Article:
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Home > Nanotechnology Columns > Project on Emerging Nanotechnologies > Nanosilver on the EPA Agenda

David Rejeski
Project on Emerging Nanotechnologies

This column is by Philip Stiff, a member of the Project on Emerging Nanotechnologies team and a current student at the Georgetown Public Policy Institute:

On Nov. 19 EPA opened up a docket for comment on the May 1 petition filed by a coalition of 14 consumer advocacy groups that calls for regulation of products containing nanosilver. The petition requests that EPA ban the sale of products that contain nanosilver until the agency makes a regulatory determination that nanosilver is a new pesticidal substance, requiring toxicity and risk screening. Research summarized in the Project on Emerging Nanotechnologies document Silver Nanotechnologies and the Environment: Old Problems or New Challenges? shows that many nanosilver products release silver into public water treatment systems. This, in turn, presents toxicity risks to the aquatic environment. Consumer value of products containing nanosilver is great, especially in the medical field, which is all the more reason to move quickly to ensure risks are managed.

December 4th, 2008

Nanosilver on the EPA Agenda

More than six months after a petition filed by a coalition of consumer groups requesting that EPA regulate products containing nanosilver as registered pesticides and halt the sale of the products in the interim -- the agency on Nov. 19 invited public comment on the legal effort and opened the opportunity for official regulatory assessment on the risks of nanoscale silver (1).

The petition, filed May 1 by the International Center for Technology Assessment (CTA) on behalf of 13 other consumer and environmental advocacy groups, requests that EPA treat nanosilver as a new pesticidal substance, requiring toxicity and risk screening according to legal requirements under several laws including the Federal Insecticide, Fungicide, and Rodenticide Act, the Endangered Species Act, and the National Environmental Protection Act (2).

There currently are more than 200 manufacturer-identified nanosilver products on the market and contained in the online nanotechnology consumer products inventory maintained by the Project on Emerging Nanotechnologies (PEN) -- everything from baby carriages and air filters to athletic socks and coin-operated washing machines (4). Manufacturers often market these products with claims of health benefits or anti-bacterial qualities from the use of nanosilver.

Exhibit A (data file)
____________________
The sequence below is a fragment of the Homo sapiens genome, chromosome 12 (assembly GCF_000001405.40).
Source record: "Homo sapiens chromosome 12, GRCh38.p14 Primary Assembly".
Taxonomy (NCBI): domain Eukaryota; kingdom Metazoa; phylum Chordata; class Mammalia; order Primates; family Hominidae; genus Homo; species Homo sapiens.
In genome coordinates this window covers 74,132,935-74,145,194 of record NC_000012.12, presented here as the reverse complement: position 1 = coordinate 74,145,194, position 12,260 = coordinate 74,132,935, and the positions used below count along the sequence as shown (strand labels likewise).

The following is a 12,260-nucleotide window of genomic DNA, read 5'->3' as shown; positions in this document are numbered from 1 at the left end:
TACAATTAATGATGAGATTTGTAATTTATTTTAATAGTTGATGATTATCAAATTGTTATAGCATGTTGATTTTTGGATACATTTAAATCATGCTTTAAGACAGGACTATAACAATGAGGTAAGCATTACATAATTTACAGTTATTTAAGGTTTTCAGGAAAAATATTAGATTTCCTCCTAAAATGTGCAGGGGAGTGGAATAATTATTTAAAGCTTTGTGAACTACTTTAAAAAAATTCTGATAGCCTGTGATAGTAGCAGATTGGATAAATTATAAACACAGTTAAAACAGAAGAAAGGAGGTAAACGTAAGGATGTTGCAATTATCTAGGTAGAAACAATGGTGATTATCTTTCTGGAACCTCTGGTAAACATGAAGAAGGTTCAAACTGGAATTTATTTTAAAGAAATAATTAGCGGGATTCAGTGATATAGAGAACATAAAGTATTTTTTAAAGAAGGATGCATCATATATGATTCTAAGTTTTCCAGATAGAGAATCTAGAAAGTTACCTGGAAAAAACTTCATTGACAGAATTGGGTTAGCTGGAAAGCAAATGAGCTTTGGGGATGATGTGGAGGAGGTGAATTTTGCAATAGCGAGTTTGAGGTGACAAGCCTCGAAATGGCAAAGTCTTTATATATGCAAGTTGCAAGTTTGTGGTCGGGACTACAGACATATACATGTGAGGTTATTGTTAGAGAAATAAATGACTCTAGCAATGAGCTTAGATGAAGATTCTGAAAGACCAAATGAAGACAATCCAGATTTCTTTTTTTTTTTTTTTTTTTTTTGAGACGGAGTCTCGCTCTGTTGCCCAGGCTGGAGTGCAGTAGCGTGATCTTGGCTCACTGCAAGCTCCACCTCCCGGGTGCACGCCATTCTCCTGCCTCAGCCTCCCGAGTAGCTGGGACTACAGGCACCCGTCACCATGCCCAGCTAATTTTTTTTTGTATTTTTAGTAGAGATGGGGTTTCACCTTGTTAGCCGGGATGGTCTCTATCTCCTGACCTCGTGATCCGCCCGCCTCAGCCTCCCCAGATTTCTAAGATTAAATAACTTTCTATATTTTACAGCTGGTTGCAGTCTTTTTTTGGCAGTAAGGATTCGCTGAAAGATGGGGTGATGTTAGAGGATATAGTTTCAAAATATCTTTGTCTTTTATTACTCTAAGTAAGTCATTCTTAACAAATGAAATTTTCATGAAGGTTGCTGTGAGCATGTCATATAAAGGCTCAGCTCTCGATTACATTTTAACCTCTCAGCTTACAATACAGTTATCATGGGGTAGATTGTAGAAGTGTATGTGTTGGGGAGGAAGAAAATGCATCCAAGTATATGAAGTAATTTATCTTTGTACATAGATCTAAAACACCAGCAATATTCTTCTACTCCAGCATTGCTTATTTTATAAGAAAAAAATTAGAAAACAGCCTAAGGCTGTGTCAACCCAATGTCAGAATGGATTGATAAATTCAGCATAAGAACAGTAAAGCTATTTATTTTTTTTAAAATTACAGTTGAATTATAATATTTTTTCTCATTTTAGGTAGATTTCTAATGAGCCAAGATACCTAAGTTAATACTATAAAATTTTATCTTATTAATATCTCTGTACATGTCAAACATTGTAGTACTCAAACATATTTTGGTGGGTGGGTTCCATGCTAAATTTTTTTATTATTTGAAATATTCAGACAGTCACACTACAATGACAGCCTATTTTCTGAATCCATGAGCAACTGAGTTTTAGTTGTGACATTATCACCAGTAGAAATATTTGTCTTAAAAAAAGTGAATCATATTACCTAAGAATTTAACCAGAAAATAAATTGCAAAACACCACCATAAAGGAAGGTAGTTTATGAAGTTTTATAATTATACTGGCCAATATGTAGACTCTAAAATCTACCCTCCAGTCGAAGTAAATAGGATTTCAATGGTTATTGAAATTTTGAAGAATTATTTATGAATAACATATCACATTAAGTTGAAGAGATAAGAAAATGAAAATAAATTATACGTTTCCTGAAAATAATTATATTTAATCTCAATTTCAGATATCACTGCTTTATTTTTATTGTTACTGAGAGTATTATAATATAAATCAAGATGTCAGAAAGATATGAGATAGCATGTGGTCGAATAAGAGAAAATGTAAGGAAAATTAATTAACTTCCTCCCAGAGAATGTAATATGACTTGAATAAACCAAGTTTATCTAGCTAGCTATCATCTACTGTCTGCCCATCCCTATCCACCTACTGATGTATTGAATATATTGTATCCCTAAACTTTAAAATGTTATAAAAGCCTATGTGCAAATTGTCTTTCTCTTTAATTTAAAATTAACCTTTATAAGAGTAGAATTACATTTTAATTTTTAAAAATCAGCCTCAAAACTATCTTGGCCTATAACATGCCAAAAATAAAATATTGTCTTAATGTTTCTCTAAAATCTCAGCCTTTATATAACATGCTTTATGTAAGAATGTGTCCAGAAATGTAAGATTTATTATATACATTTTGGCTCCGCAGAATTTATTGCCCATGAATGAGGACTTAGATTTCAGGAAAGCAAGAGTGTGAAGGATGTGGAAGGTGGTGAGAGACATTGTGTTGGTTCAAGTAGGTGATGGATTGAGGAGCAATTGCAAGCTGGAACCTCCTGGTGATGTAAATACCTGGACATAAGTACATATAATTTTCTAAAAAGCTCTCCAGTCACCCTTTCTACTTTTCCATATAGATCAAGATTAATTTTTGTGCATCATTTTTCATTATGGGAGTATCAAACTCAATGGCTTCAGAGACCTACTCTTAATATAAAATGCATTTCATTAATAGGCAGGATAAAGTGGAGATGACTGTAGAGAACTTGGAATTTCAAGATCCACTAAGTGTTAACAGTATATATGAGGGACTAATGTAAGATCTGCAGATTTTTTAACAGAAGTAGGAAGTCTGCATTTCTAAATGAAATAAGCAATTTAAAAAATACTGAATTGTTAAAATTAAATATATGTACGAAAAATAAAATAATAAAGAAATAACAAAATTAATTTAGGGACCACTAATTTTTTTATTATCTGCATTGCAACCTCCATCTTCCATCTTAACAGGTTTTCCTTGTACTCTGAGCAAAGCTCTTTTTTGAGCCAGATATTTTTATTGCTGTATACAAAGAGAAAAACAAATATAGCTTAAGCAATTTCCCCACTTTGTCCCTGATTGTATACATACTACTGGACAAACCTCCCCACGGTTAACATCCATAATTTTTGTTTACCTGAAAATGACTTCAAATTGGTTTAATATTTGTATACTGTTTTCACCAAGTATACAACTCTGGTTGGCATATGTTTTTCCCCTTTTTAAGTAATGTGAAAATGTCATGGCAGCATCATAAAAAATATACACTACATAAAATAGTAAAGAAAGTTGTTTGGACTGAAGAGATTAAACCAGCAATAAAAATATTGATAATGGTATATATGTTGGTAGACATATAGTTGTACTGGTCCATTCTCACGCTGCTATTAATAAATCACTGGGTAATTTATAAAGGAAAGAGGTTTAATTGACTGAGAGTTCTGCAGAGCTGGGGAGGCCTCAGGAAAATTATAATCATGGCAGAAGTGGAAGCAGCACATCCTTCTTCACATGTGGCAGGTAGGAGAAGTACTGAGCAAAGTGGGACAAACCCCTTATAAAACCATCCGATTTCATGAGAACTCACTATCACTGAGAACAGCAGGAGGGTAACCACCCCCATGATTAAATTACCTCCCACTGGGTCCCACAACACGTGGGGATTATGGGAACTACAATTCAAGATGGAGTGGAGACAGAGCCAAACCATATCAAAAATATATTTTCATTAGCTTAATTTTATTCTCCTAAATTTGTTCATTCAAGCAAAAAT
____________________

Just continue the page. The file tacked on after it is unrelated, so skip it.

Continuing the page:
Opening a docket for public comment on the CTA petition is not the first step EPA has taken this year to address nanoscale silver. Health and hygiene benefit claims in products containing nanosilver started to change after the EPA Region 9 office in San Francisco imposed in March a landmark fine of more than $200,000 on a California company selling computer keyboards and mouses coated with nanosilver (5). EPA issued the fine on the grounds that the products should have been registered under federal pesticide law because of the manufacturer's germ-killing claims. As a result, some manufacturers responded by removing health and sanitation claims and/or removing any labeling indicating the use of nanosilver ingredients (6).

The potential risks posed by nanoscale silver are complex, as Dr. Samuel Luoma pointed out in the PEN document Silver Nanotechnologies and the Environment: Old Problems or New Challenges? (7). The report highlights the fact that the form of silver used in a particular product may have varying implications on its toxicity to aquatic organisms. For example, ionic silver and non-ionic silver affect organisms differently, and nanoparticles that agglomerate, precipitate out of solution, adhere to sediments/soils, or join with other chemicals in the aquatic environment have impacts of varying degrees. Information like this makes nanosilver a hard material to analyze and points out the need to fund and oversee various types of research on its potential risks.

There is evidence that some applications of nanosilver have great promise. Silver has been used for its benefits in electronics, photochemistry, and antimicrobials (8). Silver also has photo-reactive and electrical conductivity that has made it useful for many inventions. More recently, nanosilver coatings on medical devices and implants such as artificial joints, catheters, and heart valves are showing positive results in avoiding or preventing post-procedure infections (9).

The market for such novel applications is valuable, providing even more reason to use the open docket to collect more information on the risks of nanosilver and urge the federal government to invest in risk research. In this case, ignorance is not bliss -- it is potentially very dangerous.


1) See EPA Docket at
2) and Federal Register at
3) See Press Releases on Nano-Silver at at
4) See the online nanotechnology consumer products inventory at
5) See "FIFRA and Fines" in the Nanotechnology Law Report at
6) See "Nanosilver—In Case You Forgot" in the Nanotechnology Law Report at
7) "PEN 15 - Silver Nanotechnologies and the Environment" can be found at
8) Ibid, page 9
9) Ibid, page 11

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